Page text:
Ivey Camille Manybeads Tso was nine years old when she started making movies. Now, she barely knows what timezone she’s in as she travels the world screening her award-winning, feature-length documentary.
“I just want to give you a quick warning,” Manybeads Tso said before the latest screening, which took place at Concordia University through Cinema Politica this Monday. “This film has seven different languages in it. If you’ve got to get closer, if you’ve got to move forward, I would recommend you do it now.”
Powerlands is the Navajo filmmaker’s first feature-length documentary, and it took seven years to make. She’s seen it at so many screenings by now that she went to grab a bite to eat with Kahnawa’kehró:non Carlee Kawinehta Loft, who was on hand to moderate a post-screening question-and-answer period.
The documentary makes connections between Manybeads Tso’s own Navajo community and several other Indigenous communities, demonstrating how each one is engaged in a similar fight against resource colonization. As Loft emphasized after the film, this is a struggle every community can relate to.
“This is Dinétah, also known as the Navajo Nation. My family can trace our history to 85 generations with this land,” narrates Manybeads Tso during the introduction. “I began working on this film to document our community’s struggle against resource colonization. Along the way, I found that we are not alone. This is a story of Indigenous people protecting and rebuilding.”
Manybeads Tso travels to the La Guajira region in rural Colombia, the Tampakan region of the Philippines, the Tehuantepec Isthmus of Mexico, and Standing Rock, meeting Indigenous women leading the fight against corporate resource extraction. Throughout, Manybeads Tso highlights how each community comes up against similar experiences of displacement and environmental catastrophe.
After the screening, Loft opened up further discussion about Indigenous resistance and the impact of corporations on land and water defenders, first asking about the importance of solidarity in resistance movements.
“I think one of the biggest things, if you’re in any type of resistance, is to know you’re not alone. Even if you’re really involved, sometimes we all need that reminder,” Manybeads Tso said. “Building community wherever you go is super useful. You have to do little acts of resistance every single day.”
Loft then asked Manybeads Tso how she felt about screening the documentary to a mostly non-Native audience, and what she hoped the audience would take away from the screening.
“A lot of the time, people would see something like this and be like, ‘Oh my god, I need to go to Colombia. I need to go to the Philippines, I need to go to Black Mesa,’” she said. “But we really don’t need you there. We’re holding it down. But what would be really useful is you there holding those energy corporations accountable. Because you have a voice where a lot of us don’t.”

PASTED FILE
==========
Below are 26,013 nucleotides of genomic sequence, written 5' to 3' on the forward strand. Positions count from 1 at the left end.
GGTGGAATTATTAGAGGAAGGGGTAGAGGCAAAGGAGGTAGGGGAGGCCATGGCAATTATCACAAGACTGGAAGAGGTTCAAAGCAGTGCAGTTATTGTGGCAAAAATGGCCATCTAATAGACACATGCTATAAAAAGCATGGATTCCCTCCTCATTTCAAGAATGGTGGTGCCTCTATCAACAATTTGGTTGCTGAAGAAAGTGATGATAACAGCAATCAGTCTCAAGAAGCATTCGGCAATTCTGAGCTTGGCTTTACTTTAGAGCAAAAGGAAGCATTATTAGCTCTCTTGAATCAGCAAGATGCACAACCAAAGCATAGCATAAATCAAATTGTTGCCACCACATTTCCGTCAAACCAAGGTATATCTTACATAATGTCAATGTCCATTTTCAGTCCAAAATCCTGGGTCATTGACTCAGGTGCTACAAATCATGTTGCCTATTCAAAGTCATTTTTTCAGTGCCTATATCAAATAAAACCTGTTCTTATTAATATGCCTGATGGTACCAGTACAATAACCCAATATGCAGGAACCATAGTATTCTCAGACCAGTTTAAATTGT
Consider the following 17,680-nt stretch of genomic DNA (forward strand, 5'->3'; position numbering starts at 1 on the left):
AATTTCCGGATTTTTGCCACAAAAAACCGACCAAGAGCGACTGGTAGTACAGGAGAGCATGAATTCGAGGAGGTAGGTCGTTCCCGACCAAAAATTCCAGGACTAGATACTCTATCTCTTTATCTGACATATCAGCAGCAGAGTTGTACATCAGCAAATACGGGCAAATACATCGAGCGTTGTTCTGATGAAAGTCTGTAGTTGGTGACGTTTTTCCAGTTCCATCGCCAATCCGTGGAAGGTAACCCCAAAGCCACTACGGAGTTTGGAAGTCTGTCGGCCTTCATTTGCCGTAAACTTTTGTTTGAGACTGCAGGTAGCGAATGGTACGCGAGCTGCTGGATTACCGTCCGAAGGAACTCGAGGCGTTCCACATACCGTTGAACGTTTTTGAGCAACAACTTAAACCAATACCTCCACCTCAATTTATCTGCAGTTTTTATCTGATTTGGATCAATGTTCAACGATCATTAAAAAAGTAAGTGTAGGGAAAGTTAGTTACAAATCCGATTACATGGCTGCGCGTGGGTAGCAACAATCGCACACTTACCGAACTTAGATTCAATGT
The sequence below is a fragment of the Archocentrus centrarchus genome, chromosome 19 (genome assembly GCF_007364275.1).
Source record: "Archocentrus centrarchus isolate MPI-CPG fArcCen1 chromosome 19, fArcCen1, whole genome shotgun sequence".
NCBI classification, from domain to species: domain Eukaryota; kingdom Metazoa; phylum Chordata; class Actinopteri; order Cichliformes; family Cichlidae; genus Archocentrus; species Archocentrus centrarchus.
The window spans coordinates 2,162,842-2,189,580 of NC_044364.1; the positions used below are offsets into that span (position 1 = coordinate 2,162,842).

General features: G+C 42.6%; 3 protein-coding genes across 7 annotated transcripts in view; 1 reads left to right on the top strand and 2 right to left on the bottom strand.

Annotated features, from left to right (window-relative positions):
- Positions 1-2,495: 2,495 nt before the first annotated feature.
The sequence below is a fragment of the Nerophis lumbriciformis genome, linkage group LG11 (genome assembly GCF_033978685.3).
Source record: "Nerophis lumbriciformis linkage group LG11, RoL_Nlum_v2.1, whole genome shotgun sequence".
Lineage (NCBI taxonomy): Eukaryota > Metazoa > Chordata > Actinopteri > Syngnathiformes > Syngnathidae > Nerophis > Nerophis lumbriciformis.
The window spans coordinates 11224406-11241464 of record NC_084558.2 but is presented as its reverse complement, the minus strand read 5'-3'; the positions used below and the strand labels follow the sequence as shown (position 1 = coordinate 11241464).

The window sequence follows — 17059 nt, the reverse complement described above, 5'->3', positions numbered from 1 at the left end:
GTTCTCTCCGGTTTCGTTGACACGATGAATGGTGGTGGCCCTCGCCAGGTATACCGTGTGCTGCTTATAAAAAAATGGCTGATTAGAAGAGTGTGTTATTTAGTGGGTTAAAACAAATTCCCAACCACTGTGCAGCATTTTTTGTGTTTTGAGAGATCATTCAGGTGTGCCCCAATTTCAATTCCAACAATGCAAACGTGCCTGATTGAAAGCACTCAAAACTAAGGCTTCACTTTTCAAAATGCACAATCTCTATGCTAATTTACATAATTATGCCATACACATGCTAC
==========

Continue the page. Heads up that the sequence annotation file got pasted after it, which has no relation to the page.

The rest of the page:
Another question focused on how Manybeads Tso interacted with her subjects, particularly when some were operating a resistance that could result in them facing further violence if they were publicly identified. Before releasing the film, she hesitated about showing the faces of individuals in the Philippines. She reached out to her subjects for their input.
“We reached out to the communities and I got the most terrifying response back, which was that ‘it’ll be harder to make us disappear if people know who we are,’” she said. “So that’s why we show those faces in the Philippines, because knowing who they are is helping keep them alive.”
Near the end of the question and answer session, an audience member made a particularly poignant connection with Manybeads Tso, demonstrating in real time just how important the documentary’s message of shared Indigenous resistance is.
The audience member passed on a message from the Huichol community, an Indigenous community in Mexico.
“Similarly to our brothers and sisters in the Philippines, (the Huichol community) wants people to know that they’re there, and they’re resisting,” they said. They explained that the group’s sacred medicine, peyote, has become endangered by non-Indigenous over-consumption of the plant. “It’s important to understand the process (of taking it). Don’t take something you don’t understand, and don’t take something without asking permission.”
Manybeads Tso related to the audience member’s message, with peyote also being used ceremonially in her community.
“It’s not for you. It’s a medicine, but everyone has their own medicine, and you need to find your own medicine because it’s different for everybody,” she said. “People can’t just take someone’s medicine, they’re just grabbing.”
Manybeads Tso’s upcoming projects are varied, with preliminary work on a complex cave system, the connections between Navajo and Jewish communities, and a story about missing and murdered Indigenous women and girls.
For now though, she’s just trying to remember what city’s next on her schedule.